Government support of religious discrimination in the Boy Scouts

Position Paper

Background

In 1998, the California Supreme Court held against William and Michael Randall, who were expelled from the Boy Scouts of America (BSA) for not swearing a religious oath. The ruling on this case and others was based on the BSA's right to ignore anti-discrimination laws because of its status as a "private membership organization."

The "Declaration of Religious Principle," found in BSA's organization's bylaws must be agreed to by every participant, volunteer, or employee. This declaration states that "no member can grow into the best kind of citizen without recognizing an obligation to God...The recognition of God as the ruling and leading power in the universe and the grateful acknowledgment of His favors and blessings are necessary to the best type of citizenship and are wholesome precepts in the education of the growing members."

The Boy Scouts of America organization does not admit or employ atheists or agnostics because of their position that, "no member can grow into the best kind of citizen without recognizing an obligation to God."  While such inaccurate prejudice against nontheistic Americans may be held by a private organization, the United States government must not aid in funding an organization which discriminates based on religion.

Current law should prohibit federal support of the BSA.

Anti-discrimination laws as well as the Establishment Clause of the First Amendment should prohibit federal support of the BSA. The courts have allowed the BSA (as a private membership organization) to discriminate, but the U.S. government must not be permitted to aid in such discriminatory behavior.

Congress flagrantly supports religious discrimination by voting to fund the BSA.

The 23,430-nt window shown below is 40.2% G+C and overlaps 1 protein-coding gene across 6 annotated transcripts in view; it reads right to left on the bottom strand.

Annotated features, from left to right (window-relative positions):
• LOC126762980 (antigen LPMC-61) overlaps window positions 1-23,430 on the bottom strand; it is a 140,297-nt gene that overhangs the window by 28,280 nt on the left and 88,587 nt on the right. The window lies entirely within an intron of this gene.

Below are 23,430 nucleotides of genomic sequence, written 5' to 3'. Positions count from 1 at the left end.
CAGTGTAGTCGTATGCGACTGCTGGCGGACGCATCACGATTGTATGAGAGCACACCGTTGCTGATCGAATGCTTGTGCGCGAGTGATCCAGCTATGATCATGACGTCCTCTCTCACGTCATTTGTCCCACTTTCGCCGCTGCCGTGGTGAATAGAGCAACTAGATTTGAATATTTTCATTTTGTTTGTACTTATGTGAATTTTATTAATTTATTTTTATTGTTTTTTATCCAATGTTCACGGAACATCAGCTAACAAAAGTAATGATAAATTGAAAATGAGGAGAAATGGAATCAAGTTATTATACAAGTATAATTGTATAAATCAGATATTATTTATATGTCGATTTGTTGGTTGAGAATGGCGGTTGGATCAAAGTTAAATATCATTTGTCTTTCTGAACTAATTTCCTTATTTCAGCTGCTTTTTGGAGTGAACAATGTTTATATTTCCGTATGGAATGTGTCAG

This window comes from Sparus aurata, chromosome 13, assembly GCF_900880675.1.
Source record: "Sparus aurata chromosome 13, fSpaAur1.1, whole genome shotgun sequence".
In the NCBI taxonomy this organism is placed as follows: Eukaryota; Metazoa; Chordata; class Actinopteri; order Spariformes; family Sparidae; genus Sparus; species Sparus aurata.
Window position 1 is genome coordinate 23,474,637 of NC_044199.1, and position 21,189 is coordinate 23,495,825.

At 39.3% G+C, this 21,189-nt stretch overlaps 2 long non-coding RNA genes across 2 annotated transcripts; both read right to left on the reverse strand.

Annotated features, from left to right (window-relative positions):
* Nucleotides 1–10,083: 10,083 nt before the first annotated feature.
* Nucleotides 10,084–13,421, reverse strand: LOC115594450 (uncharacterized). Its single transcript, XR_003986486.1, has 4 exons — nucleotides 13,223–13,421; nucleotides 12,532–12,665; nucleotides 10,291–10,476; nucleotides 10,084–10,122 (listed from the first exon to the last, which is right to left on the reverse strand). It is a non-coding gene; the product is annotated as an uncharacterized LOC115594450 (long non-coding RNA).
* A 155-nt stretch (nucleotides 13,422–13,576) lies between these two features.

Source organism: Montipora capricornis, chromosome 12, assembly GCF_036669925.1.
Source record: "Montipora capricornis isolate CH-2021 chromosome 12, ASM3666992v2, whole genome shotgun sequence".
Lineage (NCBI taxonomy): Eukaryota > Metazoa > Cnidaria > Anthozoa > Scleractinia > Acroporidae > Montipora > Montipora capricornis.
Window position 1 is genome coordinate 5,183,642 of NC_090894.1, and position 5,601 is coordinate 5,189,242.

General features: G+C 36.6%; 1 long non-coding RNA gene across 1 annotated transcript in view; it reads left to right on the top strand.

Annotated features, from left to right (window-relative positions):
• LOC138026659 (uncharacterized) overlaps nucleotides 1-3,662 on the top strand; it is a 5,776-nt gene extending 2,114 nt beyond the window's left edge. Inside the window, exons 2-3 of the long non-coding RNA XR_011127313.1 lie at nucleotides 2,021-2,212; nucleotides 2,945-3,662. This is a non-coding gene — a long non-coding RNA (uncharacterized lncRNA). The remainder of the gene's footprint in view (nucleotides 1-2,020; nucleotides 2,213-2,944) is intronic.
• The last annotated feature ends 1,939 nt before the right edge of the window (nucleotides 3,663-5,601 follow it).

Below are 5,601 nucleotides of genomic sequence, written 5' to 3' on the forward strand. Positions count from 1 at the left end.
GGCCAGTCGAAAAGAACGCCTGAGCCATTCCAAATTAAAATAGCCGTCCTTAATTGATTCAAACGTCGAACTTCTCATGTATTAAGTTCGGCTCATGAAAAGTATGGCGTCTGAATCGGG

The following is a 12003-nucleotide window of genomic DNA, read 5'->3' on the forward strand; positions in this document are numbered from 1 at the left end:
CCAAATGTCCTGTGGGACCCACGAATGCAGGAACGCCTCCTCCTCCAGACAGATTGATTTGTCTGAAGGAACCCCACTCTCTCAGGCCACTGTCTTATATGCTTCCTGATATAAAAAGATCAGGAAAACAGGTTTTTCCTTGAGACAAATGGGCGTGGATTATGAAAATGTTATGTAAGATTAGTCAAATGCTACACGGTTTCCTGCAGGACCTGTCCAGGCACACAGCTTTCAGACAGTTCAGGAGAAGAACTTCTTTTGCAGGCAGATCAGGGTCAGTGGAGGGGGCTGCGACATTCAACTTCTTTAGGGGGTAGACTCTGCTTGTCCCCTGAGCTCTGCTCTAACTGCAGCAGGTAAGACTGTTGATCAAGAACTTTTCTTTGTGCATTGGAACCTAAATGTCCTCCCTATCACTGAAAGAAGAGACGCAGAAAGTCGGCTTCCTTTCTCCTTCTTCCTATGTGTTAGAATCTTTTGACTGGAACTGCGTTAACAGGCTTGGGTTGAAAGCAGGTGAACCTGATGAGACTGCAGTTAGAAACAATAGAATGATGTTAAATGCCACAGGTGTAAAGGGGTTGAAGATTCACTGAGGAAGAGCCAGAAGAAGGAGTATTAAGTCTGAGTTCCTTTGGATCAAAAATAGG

In early 2005, Congress passed a resolution expressing a sense of the Congress that the Department of Defense should support BSA activities through the use of military personnel, federal land use, and other assistance for their massive Jamborees. The 2005 Jamboree cost taxpayers approximately $8 million.

In July 2005, Judge Manning, a federal court judge in Illinois, issued an injunction against the Defense Department spending money to support future Jamborees. The Department of Defense appealed this ruling.

In January 2006, Congress included the "Support Our Scouts Act of 2005" in its defense authorization bill. This law requires the Department of Defense to provide at least the same level of support for the BSA's national and world Jamborees as in past years. This law also requires any state or local government entity that receives Community Development Block Grant money from the Department of Housing and Urban Development to allow BSA to have meetings in their facilities or on their property. This requirement would override any of these entities' own anti-discrimination laws or regulations forbidding access to a discriminatory group such as the BSA.

In April 2007, the Seventh Circuit Court of Appeals dismissed the Illinois lawsuit. The court did not determine if the federal aid violated the Establishment Clause; instead the three-judge panel ruled the plaintiffs did not have legal standing in the case.

In 2008, Congress voted to pass the "Boy Scouts of America Centennial Commemorative Coin Act" (H.R. 5872). The bill mandated that the U.S. Mint create and sell as many as 350,000 one dollar coins commemorating the Scouts' centennial in the year 2010. A ten dollar surcharge on each coin goes directly to the Boy Scouts of America, who will net as much as $3.5 million in the deal.

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